In courtrooms, the law often asks individuals to ignore information—carefully, purposely—that otherwise feels important. Juries, for example, are often asked to disregard information about a variety of facts, from prior convictions to settlement negotiations. But legal literature and psychology research has shown us that it is difficult for jurors to follow these instructions and cabin their curiosity about different facts in a case. Jurors have difficulty suppressing their thoughts; they rebel against admonitions; they create story-based hypotheses that are resistant to change.
To help align these evidence exclusions with empirical realities, this Article introduces an original tool: a provisional assumption. A provisional assumption would ask jurors not to ignore information but to assume certain information about subjects for which evidence is inadmissible; for instance, to assume that a civil defendant has no insurance against liability or that a criminal defendant has no prior criminal record. Drawing from psychological theories that explain why people rebel against admonitions, such as mental control and reactance, I test provisional assumptions using two experimental studies. Leveraging the context of insurance and its inadmissibility in tort cases, the results suggest that this approach would allow jurors to focus on the facts that matter. Provisional assumptions appear to hold promise as a portable intervention applicable in boardrooms and interview suites as well as courtrooms, and as a model of procedural innovation informed by interdisciplinary research.
In July 1987, Steve Terry was playing catch with his two sons when the ball landed in a tree. When Terry tried to reach for the ball with a pole, he struck an improperly installed power line and was electrocuted, causing him severe injury. Four years later, a jury awarded more than $5 million to Terry, but the utility company, Plateau Electric Cooperative, moved for a mistrial. Its argument: the jury had heard something forbidden.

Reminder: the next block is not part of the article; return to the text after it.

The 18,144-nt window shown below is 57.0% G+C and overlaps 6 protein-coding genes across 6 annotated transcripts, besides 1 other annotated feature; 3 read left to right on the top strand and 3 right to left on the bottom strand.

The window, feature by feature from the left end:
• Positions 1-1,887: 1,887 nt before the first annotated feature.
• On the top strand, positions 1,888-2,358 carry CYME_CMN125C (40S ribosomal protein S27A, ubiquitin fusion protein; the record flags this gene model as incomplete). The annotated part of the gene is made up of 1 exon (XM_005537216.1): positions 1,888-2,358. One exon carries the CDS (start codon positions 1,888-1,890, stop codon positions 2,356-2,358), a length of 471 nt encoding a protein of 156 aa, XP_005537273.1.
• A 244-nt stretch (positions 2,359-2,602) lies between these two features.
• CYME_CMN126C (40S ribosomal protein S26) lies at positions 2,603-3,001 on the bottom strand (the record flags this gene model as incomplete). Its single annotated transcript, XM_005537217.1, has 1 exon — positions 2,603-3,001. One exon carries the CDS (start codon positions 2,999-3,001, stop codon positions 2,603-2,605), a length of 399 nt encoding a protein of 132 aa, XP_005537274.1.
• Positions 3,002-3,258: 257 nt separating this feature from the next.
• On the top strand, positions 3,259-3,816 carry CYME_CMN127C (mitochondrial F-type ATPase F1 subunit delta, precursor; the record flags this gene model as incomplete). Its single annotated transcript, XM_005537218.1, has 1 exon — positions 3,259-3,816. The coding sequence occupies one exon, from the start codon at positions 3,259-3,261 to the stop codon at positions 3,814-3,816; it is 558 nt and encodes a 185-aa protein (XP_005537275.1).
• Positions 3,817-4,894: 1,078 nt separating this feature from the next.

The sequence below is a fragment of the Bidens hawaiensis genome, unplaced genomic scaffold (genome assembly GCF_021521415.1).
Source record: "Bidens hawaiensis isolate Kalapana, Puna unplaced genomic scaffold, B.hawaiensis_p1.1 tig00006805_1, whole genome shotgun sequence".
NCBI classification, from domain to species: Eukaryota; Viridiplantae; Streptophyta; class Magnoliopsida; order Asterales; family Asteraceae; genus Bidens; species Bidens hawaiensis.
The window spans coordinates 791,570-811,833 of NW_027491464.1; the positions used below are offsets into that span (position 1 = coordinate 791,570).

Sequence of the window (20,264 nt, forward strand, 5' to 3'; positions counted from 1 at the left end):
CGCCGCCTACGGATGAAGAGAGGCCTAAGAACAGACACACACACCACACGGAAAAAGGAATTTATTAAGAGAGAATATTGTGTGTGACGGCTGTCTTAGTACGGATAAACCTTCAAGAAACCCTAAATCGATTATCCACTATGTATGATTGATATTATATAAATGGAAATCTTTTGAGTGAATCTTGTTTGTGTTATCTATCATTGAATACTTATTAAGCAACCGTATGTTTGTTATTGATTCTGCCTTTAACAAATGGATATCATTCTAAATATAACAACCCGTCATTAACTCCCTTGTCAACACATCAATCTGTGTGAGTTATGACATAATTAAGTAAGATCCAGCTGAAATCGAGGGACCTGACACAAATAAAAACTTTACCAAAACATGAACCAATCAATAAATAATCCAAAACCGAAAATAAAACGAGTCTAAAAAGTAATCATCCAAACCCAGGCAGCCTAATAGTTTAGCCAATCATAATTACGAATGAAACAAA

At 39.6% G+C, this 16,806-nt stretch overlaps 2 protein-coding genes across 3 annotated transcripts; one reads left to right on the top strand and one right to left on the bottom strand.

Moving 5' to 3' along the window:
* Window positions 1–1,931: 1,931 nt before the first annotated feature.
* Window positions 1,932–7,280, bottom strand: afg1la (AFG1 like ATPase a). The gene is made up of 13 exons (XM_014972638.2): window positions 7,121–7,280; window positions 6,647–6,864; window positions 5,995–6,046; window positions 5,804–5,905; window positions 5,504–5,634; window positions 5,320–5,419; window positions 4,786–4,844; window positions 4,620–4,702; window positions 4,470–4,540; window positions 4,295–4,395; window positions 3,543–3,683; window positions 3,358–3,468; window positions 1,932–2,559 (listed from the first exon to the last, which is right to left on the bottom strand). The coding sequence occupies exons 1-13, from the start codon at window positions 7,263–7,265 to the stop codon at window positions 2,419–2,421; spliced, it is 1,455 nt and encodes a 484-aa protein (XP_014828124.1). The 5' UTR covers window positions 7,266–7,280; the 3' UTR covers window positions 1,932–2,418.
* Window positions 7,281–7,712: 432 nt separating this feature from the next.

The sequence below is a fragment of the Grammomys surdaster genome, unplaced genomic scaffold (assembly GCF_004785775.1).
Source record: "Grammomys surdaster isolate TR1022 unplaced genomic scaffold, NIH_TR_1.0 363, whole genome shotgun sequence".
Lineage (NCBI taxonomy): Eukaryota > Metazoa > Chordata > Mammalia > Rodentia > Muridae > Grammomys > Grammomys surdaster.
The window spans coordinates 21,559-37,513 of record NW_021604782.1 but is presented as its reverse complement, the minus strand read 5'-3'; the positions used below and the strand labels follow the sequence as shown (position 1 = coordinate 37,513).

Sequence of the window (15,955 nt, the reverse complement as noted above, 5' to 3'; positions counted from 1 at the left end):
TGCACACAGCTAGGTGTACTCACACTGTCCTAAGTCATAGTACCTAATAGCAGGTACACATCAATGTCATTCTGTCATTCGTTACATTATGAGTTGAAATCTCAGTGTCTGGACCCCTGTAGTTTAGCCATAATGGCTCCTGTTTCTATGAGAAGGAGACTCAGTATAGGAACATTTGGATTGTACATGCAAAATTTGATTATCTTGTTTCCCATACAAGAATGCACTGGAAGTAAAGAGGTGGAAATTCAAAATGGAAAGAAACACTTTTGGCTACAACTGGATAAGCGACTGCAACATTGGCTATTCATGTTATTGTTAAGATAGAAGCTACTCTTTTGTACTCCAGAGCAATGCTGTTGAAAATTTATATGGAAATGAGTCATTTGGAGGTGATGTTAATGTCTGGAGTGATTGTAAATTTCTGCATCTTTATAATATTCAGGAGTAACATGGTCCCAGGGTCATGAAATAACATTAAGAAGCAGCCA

Plateau believed that Terry’s attorney had improperly prejudiced the jurors by eliciting testimony that mentioned in passing that the utility company owned insurance, and it brought affidavits from three jurors mentioning what other jurors had said: that the utility company’s “insurance carrier would not miss” $5 million, that “the corporation always ‘gets over on the individual and I am not going to let it happen this time,’ ” and that “sometimes ‘you just have to break the law.’ ”
To the appeals court, these statements went beyond the “life experiences” jurors are “encouraged . . . to rely upon” into “an astonishing amount of extraneous prejudicial information.” Even though it might be “common knowledge” that Plateau, as a utility company, had liability insurance, to the judge on appeal, that “argument beg[ged] the question: What would the verdict have been had there been no insurance, with that fact being made known to the jury?”